Thursday, October 31, 2013

The Misanthrope's Guide to Dark Ride Etiquette


Part of the Misanthrope's Guide to Disney World, a series of posts on surviving the theme parks for people who hate people. The main guide page can be found here, with links to previous posts.

Of everything Imagineers and the Disney Parks have contributed to the world, the continuing advancement, and even perfection, of the dark ride is one of most important. Dark rides originated as simple Tunnels of Love, mostly pitch black boat rides with occasional cheap scenes, mostly intended as a way for couples to share some intimate moments in the dark. These days, most couples don't bother waiting for the dark to show their extreme affection in theme parks, so those rides would be pointless.

Other early rides, specifically those manufactured by the Pretzel Amusement Ride Company, were created for cheap scares. These rides featured vehicles which raced through darkened buildings, utilizing flashing lights, spooky props, crude animation, and loud noises to startle guests. Most of these craftsmen were near magicians, creating scenes on a budget that made a huge impression, even if the technology wasn't amazing. Unfortunately, most of these old rides have closed over the years. Similar attractions in county fairs are pale imitations, with the people operating the rides often more unsettling than the ride itself.

Like many other theme park standards, Disney took the basic dark ride concepts and added new levels of theming and quality. Other rides were only mildly improved by the additional care. Spinning tea cups still spin the riders and induce vomiting, no matter how pretty they look while doing it. Dark rides were always a visual medium, however, and Imagineers used the form to create new levels of storytelling and scene setting. They perfected a new art form, one based on engineering and design on a grand scale.

All of this history is just set up for the number one principle of Disney dark rides: violating the experience is like destroying a masterwork. To ruin Haunted Mansion or Spaceship Earth for others is only a few steps removed from burning the Mona Lisa. Unfortunately, those that lack Dark Ride etiquette usually get away unscathed, while destroying great art probably gets you locked forever in the Louvre's secret dungeon. The following rules are still worth following, just in case they begin locking rude tourists in the Pirates of the Caribbean jail cells.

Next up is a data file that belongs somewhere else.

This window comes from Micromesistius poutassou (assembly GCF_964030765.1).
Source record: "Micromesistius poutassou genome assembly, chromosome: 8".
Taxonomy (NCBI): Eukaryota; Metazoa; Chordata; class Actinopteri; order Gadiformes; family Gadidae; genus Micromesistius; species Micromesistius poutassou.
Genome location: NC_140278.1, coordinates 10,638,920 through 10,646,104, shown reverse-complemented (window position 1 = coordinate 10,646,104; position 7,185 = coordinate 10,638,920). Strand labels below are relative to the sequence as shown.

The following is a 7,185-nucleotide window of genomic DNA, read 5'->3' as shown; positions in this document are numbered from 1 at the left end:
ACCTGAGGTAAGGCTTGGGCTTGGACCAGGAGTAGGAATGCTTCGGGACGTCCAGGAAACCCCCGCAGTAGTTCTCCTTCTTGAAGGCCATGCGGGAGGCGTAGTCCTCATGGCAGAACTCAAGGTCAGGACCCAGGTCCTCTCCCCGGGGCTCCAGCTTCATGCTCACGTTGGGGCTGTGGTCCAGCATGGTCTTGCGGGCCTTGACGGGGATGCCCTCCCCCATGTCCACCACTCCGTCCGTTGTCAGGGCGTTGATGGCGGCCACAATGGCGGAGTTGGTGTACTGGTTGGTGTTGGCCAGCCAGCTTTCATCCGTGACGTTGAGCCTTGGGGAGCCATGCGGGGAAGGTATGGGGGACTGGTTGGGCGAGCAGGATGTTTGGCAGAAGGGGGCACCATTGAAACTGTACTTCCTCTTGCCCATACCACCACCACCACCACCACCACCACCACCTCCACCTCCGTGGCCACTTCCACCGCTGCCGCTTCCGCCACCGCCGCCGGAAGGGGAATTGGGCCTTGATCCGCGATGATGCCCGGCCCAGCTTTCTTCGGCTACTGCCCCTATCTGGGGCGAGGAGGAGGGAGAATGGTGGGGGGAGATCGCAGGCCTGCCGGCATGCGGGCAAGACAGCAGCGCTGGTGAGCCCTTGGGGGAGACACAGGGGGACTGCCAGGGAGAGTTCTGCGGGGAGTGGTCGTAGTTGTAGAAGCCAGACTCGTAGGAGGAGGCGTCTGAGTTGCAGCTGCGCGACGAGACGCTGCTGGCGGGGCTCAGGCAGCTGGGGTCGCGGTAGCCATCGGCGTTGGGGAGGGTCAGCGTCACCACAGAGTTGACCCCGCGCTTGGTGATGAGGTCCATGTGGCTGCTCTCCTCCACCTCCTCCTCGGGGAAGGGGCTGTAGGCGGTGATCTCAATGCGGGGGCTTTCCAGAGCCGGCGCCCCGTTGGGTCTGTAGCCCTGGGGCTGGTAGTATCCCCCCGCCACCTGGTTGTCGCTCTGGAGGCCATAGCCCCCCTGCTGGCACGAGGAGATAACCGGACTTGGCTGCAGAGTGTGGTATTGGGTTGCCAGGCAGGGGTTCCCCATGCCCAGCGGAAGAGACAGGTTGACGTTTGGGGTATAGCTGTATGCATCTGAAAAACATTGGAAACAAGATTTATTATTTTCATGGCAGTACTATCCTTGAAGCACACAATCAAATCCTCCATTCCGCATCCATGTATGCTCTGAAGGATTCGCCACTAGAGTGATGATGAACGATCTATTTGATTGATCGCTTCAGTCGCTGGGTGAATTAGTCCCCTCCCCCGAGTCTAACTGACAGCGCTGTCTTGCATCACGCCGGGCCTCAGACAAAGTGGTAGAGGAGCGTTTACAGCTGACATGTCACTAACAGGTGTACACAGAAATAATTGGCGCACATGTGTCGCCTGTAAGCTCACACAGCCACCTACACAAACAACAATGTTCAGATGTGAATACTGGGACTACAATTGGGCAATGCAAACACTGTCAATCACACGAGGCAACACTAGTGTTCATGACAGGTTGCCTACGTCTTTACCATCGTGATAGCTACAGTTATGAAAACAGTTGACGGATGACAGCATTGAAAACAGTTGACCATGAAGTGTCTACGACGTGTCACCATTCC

Monday, October 28, 2013

Life with Theme Park Mice: Stuck in the Middle with Lakeland, Florida

Orlando and Tampa dominate Central Florida. Tampa is a large, thriving city with some of the worst drivers and most intolerable highways in the state. Orlando is one of the most popular tourist destinations in the world, attracting more people to the city every day than the actual resident population. Some nearby locations, like Legoland in Winter Haven, draw a bit of the attention away, but most focus remains on those two cities.

Interstate 4 connects those two cities, with many smaller locales littered along its path. Almost directly in the center, with the road cutting through it, is Lakeland, Florida. Some people know about Lakeland, maybe because they know someone retired there, or have to live there because the rent is cheaper. There are even some Floridians that don't know much about the city. Stuck in the middle between two giants, it disappears into their shadows.

Friday, October 25, 2013

The Misanthrope's Guide to Pirates of the Caribbean

Part of the Misanthrope's Guide to Disney World, a series of posts on surviving the theme parks for people who hate people. The main guide page can be found here, with links to previous posts.

Pirates of the Caribbean is one of the marquee dark rides of any Disney Park, the kind of attraction that is timeless in its design. One of the last projects personally overseen by Walt Disney, it's a wonderful culmination of all the Imagineering skills, fusing impressive at the time technology with movie quality set design and an amazingly efficient ride system. It's the theme park equivalent of a master work, something that should be witnessed in person to take in its beauty. Unfortunately, that Pirates of the Caribbean is at Disneyland, and we're talking about Disney World.